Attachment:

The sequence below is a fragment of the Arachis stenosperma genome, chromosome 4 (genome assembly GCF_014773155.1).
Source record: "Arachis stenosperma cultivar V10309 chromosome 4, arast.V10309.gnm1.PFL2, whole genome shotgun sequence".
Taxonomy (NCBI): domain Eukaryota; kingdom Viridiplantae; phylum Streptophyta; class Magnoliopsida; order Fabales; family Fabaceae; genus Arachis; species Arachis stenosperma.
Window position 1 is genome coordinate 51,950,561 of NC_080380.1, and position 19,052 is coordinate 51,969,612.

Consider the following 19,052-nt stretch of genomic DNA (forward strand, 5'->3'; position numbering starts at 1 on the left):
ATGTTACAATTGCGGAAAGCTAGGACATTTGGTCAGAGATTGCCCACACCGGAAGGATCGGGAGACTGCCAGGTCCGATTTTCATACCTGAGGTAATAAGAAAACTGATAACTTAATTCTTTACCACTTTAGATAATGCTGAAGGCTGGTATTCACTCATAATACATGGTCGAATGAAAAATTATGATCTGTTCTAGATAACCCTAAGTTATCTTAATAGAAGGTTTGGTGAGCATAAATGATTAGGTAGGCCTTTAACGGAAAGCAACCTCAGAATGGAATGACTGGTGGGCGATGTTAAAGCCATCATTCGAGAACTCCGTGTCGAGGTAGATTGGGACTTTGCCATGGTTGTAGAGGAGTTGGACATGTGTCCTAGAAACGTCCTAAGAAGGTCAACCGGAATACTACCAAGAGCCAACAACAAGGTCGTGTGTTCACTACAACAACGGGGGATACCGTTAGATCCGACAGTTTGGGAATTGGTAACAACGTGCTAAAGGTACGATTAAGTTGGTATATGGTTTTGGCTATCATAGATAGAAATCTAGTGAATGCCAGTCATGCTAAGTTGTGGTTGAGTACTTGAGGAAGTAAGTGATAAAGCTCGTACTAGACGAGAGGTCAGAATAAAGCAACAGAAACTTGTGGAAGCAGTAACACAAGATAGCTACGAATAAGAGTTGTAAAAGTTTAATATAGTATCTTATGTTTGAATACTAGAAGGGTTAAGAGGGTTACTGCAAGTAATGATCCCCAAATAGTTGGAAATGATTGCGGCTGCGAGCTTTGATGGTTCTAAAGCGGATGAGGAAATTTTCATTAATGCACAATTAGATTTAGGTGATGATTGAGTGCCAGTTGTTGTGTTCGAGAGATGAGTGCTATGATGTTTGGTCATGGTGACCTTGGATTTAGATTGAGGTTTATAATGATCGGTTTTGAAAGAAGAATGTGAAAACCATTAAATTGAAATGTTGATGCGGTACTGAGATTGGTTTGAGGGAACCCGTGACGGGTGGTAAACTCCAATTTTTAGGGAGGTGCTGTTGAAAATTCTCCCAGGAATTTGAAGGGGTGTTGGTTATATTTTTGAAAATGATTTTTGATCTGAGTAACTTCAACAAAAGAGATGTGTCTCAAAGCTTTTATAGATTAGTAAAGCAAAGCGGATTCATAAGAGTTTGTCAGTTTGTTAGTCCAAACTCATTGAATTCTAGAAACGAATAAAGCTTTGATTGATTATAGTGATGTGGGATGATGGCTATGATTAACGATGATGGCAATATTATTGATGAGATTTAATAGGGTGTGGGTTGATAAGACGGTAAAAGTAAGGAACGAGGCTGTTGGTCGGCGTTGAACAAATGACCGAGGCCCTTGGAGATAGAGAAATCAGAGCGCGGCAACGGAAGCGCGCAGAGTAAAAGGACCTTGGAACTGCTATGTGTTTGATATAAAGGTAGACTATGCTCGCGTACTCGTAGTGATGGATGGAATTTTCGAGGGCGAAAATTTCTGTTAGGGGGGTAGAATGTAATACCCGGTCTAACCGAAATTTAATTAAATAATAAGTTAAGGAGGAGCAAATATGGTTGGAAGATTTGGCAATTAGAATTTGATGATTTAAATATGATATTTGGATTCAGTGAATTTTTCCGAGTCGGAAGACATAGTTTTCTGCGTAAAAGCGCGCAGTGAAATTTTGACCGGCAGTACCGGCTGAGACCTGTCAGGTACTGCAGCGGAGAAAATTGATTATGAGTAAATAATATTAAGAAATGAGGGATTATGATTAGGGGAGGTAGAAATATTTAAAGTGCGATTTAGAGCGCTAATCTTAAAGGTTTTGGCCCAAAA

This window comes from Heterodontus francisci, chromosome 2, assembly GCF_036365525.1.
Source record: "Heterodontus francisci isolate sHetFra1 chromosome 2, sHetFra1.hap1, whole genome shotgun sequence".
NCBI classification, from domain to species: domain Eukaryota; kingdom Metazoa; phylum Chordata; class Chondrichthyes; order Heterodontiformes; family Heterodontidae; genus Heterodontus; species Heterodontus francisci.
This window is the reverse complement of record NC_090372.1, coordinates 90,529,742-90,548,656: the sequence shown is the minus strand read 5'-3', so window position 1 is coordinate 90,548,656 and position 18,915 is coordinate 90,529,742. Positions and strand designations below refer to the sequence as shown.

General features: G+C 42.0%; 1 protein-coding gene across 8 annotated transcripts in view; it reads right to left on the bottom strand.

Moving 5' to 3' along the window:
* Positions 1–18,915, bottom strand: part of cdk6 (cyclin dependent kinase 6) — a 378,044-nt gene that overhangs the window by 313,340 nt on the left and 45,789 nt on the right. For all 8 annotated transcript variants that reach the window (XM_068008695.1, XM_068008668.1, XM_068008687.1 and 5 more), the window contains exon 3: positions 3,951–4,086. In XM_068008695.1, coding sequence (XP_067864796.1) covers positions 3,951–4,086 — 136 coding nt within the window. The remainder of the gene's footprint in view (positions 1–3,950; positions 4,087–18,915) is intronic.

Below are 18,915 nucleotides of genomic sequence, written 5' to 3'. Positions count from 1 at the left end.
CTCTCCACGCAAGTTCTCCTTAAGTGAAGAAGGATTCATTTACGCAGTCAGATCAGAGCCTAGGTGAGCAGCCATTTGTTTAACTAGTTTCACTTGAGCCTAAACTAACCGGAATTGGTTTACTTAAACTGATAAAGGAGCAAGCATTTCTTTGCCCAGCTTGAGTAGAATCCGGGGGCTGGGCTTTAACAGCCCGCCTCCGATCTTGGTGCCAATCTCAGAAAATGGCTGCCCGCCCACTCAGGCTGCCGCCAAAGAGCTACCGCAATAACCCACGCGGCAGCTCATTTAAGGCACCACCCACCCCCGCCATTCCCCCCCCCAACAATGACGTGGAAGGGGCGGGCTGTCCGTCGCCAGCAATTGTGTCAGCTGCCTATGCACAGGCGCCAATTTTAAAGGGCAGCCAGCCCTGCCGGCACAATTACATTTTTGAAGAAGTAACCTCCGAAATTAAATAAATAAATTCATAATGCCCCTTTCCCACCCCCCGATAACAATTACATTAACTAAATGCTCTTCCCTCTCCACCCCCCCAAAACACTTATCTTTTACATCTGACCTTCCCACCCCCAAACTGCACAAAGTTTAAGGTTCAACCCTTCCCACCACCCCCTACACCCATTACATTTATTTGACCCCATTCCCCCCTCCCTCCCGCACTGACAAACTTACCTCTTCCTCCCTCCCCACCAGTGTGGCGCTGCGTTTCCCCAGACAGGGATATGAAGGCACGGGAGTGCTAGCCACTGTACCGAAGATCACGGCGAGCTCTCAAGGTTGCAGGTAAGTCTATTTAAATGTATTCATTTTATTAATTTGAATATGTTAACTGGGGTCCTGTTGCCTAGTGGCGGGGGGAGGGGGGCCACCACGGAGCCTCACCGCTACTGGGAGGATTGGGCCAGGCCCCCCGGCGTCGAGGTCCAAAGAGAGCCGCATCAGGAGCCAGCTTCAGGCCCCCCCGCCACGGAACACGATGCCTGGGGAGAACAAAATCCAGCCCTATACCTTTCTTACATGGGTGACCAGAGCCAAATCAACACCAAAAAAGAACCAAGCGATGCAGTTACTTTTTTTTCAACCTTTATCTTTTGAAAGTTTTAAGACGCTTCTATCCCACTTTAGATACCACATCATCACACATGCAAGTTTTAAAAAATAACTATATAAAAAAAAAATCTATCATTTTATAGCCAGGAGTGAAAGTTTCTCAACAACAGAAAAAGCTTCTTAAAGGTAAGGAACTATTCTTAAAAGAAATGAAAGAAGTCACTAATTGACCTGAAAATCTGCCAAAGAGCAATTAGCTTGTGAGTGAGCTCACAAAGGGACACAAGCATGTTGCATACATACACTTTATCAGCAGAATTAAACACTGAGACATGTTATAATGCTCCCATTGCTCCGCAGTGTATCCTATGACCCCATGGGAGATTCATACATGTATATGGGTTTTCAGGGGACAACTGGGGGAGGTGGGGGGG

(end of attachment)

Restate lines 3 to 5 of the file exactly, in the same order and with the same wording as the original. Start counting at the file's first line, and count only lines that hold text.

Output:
Taxonomy (NCBI): domain Eukaryota; kingdom Viridiplantae; phylum Streptophyta; class Magnoliopsida; order Fabales; family Fabaceae; genus Arachis; species Arachis stenosperma.
Window position 1 is genome coordinate 51,950,561 of NC_080380.1, and position 19,052 is coordinate 51,969,612.

Consider the following 19,052-nt stretch of genomic DNA (forward strand, 5'->3'; position numbering starts at 1 on the left):